This Week In Hot Takes for Nov. 30-Dec. 6.

Welcome to another edition of This Week In Hot Takes. This time, we’re covering the hottest takes from Nov. 30-Dec. 6.

5. Bill Madden seemingly goes against his own criteria by voting for Placido Polanco for the Hall of Fame: Baseball Hall of Fame voting often produces some weird takes, and one of the latest comes from Bill Madden of The New York Daily News. Madden decided to vote for Placido Polanco, and seemed to even contradict himself in why he did so:

One of the first people I checked off was the player whose name probably drew the most immediate “what the hell?” sneers from critics questioning how the Baseball Writers Association could include him on the ballot. But let me tell you something. Placido Polanco is no joke, neither his presence on the Hall of Fame ballot nor a vote for him that anyone chooses to do.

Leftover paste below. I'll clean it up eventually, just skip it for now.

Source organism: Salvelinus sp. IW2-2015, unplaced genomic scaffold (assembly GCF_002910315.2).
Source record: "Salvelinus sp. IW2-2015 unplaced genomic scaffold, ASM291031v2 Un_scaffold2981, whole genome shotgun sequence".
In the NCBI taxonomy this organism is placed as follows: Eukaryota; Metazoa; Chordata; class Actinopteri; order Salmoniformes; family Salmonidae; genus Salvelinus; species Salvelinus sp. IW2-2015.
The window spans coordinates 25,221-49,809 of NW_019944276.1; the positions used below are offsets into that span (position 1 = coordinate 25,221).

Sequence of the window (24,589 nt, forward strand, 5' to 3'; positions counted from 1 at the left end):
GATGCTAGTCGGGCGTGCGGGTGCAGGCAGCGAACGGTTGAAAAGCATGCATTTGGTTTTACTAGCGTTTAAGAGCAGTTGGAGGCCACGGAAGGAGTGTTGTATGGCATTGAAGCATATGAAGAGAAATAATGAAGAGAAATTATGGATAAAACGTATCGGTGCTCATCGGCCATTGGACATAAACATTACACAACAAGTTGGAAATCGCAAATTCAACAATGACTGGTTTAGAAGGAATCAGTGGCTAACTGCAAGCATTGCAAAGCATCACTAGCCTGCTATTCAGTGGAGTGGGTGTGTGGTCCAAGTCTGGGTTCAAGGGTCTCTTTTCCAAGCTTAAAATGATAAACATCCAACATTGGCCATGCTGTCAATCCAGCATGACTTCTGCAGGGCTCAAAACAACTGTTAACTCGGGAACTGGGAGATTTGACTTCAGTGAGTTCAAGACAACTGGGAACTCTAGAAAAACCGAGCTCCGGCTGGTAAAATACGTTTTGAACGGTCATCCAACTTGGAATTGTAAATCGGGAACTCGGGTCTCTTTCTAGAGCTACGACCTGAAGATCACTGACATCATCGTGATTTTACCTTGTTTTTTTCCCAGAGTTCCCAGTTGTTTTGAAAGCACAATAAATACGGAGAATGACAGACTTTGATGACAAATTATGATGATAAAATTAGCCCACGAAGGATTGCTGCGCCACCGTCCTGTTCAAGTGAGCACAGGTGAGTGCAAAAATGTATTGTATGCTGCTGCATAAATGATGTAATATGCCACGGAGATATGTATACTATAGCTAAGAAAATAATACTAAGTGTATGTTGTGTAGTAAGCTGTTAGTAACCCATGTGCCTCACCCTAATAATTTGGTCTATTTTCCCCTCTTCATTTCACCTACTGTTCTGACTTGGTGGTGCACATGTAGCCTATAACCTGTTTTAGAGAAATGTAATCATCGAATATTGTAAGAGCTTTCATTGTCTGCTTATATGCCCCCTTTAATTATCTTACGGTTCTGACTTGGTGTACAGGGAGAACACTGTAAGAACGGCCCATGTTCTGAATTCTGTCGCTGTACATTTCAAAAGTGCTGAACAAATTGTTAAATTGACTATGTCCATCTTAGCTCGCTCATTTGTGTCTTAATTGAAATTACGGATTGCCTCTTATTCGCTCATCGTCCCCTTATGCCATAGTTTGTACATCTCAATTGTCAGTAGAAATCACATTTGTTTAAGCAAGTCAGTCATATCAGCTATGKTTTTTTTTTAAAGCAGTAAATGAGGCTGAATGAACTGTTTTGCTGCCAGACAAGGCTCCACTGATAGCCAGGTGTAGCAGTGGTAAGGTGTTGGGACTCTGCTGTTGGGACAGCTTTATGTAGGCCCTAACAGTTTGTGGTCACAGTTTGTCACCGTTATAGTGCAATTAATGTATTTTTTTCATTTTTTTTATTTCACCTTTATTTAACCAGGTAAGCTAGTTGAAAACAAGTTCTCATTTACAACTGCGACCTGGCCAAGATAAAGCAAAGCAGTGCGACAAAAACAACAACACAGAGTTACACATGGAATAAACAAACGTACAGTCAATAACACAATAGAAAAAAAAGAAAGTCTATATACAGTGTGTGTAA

If nothing else, consider it a vote for defense, for Polanco is the only player in history to hold the lifetime fielding percentage records at two different positions – second base (.993) and third base (.983). He also holds the lifetime records for most consecutive error-less games at second (186) and most consecutive chances (911) without an error. In addition, Poloanco is one of only two players in history to win Gold Glove awards at multiple positions and the only one to have won them both in the infield.

He was also no slouch as a hitter with a lifetime batting average of .297 with 2,142 hits and 1,009 runs. Who knew?

Now, full disclosure, I have always considered myself a very strict voter, who has never used up all ten spots allotted on the ballot. My first two criteria are quite simple.

(1) The “see” test. Did I look at a player through the years and say ‘I’m looking at a Hall-of-Famer’?

(2) The boldface test. Did this man dominate the game at his position? As in the “denotes led league” boldface on his Baseball Encyclopedia page (or Baseball Reference’s website).

In all the years I watched Polanco, I never thought to myself, ‘I’m looking at a Hall-of-Famer’ but I am voting for him this year because he does have some extraordinary defensive records and I’m hoping enough people will vote for him to keep him from falling under the necessary 5 percent to remain on the ballot.